Note: This was a bilingual chat session, which means that the participants were able to submit their questions in English or French. Statistics Canada respects the Official Languages Act and is committed to ensuring that information products of equal quality are available in both English and French. For that reason, all the questions and answers have been translated in the other official language.
Evan Green at 13:39:03
Thanks for your questions. We collected measured height and weight data from Canadians, aged 3 to 79 not living on reserve. We do ask respondents to self-identify as Aboriginal, however we have not analysed results at that level.
Ben Leber at 13:46:03
Thank you for the question. The Canadian Health Measures Survey is designed to provide nationally representative data. The Canadian Community Health Survey on Chronic Conditions has data on self-reported COPD at a provincial or health region level.
Janine Clarke at 13:46:42
We compared measured and self-reported data for chronic obstructive pulmonary disease (COPD) and for blood pressure, and saw differences in each.
11% of Canadian adults (35 years and older) had a spirometry result consistent with COPD, but only 3% self-reported the condition.
Among adults (20 to 79 years) with measured high blood pressure, 16% were unaware of (did not self-report) the condition.
Janine Clarke at 13:48:48
Hi Ling Liu, the FeNO data was released with the rest of the clinic data yesterday!
Evan Green at 13:49:42
You're quite welcome, Elsie!
The CHMS had only collected data in the ten provinces. For more information about the sampling strategy, consult the Data sources and methodology section of the Canadian Health Measures Survey (CHMS), or you can take a look at our user guide. To access it, please contact STATCAN.infostats-infostats.STATCAN@canada.ca.
Ben Leber at 13:53:37
Self-reported COPD was determined from the health care questionnaire administered at the dwelling of the individual. The respondents were asked whether they had been diagnosed by a health care professional. The numbers showed 3% (572,067 of total population) self-reported a diagnosis of COPD.
Measured COPD was determined at the Mobile Examination Centre which travels across Canada conducting physical measures. COPD was measured using spirometry and the lower limit of normal for COPD guidelines. A total of 11% or 1,827,036 of the total population measured within the COPD guidelines.
Janine Clarke at 13:56:30
Statistics Canada is only responsible for the collection and dissemination of the data, but the data is available to our share partners - Health Canada and the Public Health Agency of Canada - as of yesterday. I unfortunately do not know what they have planned.
Thank you for your question. The design and implementation of new policies is within the mandate of policy departments, such as Health Canada or the Public Health Agency of Canada. Statistics Canada provides statistics that help to inform such decisions. You may wish to contact those departments directly for more informaton on that request.
Joel Roy at 14:18:26
Thank you for your question. The CHMS did not establish a direct correlation between obesity and cancer based on the data collected. However, the references in the release (Health Canada and the Public Health Agency of Canada) show that excess weight is linked to an increased risk of kidney, colorectal and pancreatic cancer.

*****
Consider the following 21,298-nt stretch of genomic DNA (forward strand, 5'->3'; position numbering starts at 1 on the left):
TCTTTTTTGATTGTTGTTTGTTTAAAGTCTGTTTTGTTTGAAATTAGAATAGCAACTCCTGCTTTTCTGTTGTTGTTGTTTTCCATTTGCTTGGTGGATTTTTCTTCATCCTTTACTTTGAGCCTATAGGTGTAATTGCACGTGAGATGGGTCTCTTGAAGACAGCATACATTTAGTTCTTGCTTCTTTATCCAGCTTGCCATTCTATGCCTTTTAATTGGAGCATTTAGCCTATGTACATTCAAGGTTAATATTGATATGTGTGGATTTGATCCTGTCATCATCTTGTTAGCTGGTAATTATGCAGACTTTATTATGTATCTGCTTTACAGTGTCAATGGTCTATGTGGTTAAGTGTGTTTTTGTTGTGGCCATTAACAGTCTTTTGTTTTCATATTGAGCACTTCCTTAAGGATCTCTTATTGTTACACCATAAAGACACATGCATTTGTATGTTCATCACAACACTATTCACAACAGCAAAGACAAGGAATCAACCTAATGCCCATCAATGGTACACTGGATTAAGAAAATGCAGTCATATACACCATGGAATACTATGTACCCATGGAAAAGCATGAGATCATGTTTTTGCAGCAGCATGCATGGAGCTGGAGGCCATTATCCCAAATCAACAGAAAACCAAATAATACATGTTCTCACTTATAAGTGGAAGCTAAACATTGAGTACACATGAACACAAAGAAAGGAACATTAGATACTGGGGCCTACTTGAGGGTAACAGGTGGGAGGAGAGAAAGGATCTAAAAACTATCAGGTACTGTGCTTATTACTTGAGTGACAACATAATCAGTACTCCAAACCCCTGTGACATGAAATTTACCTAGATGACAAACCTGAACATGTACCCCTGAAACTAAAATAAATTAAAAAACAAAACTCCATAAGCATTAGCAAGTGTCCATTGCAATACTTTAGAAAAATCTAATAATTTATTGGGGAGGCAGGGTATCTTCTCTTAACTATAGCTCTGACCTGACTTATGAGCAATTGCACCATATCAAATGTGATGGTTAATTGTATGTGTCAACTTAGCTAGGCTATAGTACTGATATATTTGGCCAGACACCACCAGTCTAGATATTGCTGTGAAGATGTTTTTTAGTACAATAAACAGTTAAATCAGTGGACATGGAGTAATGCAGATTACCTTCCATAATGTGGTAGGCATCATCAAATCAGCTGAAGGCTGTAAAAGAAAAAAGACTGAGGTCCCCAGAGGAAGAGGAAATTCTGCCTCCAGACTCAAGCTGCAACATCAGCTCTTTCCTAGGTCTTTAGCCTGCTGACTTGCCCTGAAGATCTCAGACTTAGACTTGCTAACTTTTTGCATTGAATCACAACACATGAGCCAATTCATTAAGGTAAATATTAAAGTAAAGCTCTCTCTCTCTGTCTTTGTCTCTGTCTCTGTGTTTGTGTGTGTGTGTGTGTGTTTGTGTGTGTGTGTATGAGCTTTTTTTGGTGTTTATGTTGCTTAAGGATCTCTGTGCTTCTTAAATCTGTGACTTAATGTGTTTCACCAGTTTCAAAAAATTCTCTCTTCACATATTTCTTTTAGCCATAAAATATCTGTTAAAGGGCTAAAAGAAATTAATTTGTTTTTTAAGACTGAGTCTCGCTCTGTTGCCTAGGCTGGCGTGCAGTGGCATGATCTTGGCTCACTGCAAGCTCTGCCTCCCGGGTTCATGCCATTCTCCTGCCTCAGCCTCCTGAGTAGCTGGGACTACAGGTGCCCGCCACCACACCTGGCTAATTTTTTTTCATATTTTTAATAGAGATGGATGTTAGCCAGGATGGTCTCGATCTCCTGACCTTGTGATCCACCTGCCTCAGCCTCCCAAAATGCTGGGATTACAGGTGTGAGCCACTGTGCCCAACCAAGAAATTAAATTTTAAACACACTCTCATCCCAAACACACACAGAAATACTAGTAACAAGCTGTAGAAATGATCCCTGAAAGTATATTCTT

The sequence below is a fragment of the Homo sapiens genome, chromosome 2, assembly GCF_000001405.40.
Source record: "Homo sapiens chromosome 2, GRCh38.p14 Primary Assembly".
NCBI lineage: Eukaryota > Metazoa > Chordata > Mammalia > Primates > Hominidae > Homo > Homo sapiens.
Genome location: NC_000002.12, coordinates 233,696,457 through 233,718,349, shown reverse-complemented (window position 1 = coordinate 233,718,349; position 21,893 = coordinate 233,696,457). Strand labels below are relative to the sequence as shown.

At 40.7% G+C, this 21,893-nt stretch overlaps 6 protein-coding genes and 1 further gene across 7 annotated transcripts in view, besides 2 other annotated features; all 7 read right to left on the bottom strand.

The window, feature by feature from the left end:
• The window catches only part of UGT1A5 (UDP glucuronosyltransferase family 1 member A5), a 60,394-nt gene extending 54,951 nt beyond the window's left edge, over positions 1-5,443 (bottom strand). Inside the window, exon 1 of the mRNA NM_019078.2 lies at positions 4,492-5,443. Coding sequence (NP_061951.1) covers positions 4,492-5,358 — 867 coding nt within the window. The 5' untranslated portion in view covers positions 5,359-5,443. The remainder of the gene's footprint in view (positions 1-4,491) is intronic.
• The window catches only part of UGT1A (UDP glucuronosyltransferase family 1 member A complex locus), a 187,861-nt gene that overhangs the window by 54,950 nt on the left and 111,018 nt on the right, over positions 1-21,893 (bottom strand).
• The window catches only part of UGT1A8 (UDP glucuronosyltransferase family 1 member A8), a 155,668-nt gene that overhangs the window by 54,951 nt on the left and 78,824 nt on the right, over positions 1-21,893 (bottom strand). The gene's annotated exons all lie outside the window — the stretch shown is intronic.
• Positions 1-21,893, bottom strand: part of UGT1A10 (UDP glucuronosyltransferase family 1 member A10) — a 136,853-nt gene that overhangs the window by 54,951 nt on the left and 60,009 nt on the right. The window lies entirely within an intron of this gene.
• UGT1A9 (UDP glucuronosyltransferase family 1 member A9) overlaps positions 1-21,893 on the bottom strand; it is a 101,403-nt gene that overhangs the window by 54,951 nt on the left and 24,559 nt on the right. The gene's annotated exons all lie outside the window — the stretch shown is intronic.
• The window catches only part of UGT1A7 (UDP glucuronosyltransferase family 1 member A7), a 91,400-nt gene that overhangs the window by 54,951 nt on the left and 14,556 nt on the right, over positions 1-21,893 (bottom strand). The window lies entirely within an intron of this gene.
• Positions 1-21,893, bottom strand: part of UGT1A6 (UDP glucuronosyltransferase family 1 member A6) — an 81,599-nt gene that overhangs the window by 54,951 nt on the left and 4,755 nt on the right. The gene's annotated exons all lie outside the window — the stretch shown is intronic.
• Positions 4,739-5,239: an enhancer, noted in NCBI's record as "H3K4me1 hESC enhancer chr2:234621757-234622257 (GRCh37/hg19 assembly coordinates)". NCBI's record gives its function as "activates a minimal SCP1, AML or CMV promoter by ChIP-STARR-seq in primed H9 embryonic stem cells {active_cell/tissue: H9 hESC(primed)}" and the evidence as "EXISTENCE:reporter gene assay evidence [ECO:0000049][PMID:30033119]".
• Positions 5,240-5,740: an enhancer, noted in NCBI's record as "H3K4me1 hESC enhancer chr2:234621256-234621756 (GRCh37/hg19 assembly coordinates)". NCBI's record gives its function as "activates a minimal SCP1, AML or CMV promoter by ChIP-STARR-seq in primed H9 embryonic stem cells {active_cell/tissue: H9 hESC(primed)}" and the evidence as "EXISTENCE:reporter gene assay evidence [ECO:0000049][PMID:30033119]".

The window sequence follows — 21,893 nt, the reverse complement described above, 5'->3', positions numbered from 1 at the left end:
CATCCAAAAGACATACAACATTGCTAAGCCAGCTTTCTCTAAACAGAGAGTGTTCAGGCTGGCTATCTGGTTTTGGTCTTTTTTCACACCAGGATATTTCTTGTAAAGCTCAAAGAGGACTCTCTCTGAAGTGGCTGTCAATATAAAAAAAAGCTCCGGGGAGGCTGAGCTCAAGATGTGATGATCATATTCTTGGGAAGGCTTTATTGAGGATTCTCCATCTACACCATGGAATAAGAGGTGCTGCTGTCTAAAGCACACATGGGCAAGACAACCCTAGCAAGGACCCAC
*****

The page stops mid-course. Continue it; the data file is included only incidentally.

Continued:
The answer from the expert is posted under the question that you submitted earlier. To see it, please scroll down or refresh your browser.
Janine Clarke at 14:19:56
Hi, thanks for your question!
We do collect data from both urban and rural residents, but we don't include this information on our data file to determine urban or rural status, and therefore cannot do that type of analysis. I believe this type of comparison can be done using the Canadian Community Health Survey data, which has a much larger sample size from more areas around the country compared to the CHMS.
Evan Green at 14:27:35
Thanks for your question fanofstats!
We do collect measured height and weight information to calculate BMI for 3- and 4-year-olds, however they were not included for this fact sheet. The data are available and statistics on these individuals could definitely be published in the future.
Evan Green at 14:32:34
Thanks for your question. For adults, the BMI cutoff for overweight is 25 to 29.99 kg/m&³2;, and for obese it is 30 kg/m&³2; and above. For children and youth, there aren't specific values because the groupings are based on the World Health Organization (WHO) BMI-for-age growth references.
Joel Roy at 14:37:23
Unfortunately, the CHMS design does not allow the results to be analyzed below the national level. The Canadian Community Health Survey (CCHS), another health survey conducted by Statistics Canada, is based on a larger sample, allowing analysis at a provincial or health region level.
Janine Clarke at 14:44:38
Hi macdon2, thanks for your question.
We collect a lot of information related to various diseases and disabilities, some of which are self-identified through questionnaires, and some can be determined through analysis of direct measures. In cycle 3, we have a section on chronic conditions at the household level, but most of these questions are simply yes/no responses to the diagnosis of various conditions. We do ask detailed information on hearing abilities and also have measured otoscopy, audiometry, tympanometry, and otoacoustic emissions that will be available in March 2015.
Previous and future cycles of the CHMS have a series of questions related to mobility, vision, hearing, and pain in a section called the Health Utility Index.
If you want to know more, you can obtain a copy of our Content Summary document and/or copies of the questionnaires from cycles 1 to 4 by contacting STATCAN.infostats-infostats.STATCAN@canada.ca.